When people associate with individuals or a group that the legal system believes is engaging in criminal activity, it can be very difficult to get a fair hearing. The presumption of the justice system against the group and any people associated with it can bias the judge or jury against the defendant. A good way to counter this problem is to present a criminal defense that is well grounded in the facts of the case and the laws of South Carolina.
Recently, a trial started in South Carolina for several defendants who are members of the Hells Angels. The men are accused of a variety of federal and state crimes including drug dealing and illegal gun sales. In opening arguments, the Assistant U.S. Attorney prosecuting the case described the group as a gang.
It is expected that the trial will last more than a month. The defendants combined have 40 counts of criminal charges against them. Within the Hells Angels, future members purportedly start in the group by spending extended periods of time engaging in menial tasks before they possibly get involved in criminal activity. The details are not given about each defendant, but it is likely that each accused individual has a different level of alleged involvement in the criminal activities.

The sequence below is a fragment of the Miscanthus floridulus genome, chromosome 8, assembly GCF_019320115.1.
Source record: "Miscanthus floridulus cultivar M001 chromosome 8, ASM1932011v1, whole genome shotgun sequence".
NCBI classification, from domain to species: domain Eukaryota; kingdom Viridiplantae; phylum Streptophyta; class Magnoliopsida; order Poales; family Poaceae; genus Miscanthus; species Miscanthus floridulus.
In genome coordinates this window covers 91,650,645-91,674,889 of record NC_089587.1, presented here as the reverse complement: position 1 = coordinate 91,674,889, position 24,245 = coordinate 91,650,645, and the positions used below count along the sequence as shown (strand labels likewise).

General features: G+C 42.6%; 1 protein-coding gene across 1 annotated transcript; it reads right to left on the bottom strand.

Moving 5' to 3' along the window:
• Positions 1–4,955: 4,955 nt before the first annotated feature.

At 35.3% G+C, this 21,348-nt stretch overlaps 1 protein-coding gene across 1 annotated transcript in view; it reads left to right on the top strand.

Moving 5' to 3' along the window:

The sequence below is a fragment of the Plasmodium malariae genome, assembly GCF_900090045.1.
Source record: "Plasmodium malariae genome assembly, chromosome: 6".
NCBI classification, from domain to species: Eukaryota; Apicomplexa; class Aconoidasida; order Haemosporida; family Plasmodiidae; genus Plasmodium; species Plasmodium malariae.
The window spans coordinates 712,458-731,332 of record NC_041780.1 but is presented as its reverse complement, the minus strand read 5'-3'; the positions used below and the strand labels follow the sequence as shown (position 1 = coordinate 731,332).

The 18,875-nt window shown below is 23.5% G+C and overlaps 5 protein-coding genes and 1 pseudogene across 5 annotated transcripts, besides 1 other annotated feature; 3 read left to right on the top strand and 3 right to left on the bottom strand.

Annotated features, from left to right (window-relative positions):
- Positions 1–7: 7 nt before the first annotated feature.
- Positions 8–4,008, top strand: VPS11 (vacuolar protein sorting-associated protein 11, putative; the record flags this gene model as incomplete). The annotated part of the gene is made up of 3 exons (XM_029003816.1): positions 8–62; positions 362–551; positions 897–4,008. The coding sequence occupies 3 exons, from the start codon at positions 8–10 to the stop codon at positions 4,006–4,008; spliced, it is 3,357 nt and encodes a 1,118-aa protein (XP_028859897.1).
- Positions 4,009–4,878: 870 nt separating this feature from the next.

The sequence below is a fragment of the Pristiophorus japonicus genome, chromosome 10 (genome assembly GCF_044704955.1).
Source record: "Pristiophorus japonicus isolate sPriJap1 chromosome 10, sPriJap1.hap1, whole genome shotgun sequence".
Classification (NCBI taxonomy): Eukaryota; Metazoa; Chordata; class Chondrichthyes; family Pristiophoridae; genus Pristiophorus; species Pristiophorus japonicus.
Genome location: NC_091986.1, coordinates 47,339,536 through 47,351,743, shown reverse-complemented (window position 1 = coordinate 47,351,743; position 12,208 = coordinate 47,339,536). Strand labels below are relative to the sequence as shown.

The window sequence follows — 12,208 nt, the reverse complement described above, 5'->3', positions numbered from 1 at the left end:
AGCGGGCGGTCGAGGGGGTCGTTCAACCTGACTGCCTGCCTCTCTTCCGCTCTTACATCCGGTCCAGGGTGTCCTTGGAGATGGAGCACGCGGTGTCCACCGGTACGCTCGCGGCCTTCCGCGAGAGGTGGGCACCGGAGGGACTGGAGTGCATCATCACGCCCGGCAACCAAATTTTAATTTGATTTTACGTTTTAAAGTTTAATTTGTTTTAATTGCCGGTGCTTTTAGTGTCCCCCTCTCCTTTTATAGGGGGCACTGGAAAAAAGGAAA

Even so, since the group has a reputation for criminal activity, the impression the public has of the Hells Angels may affect the defense. To make a stronger defense, each accused individual may want to be aware of the details of the law. Such knowledge may put defendants in a better position to present a strong criminal defense in court.
Source: thestate.com, "Hells Angels drug, gun, money laundering trial kicks off in federal court in Columbia," Noelle Phillips, Feb. 12, 2013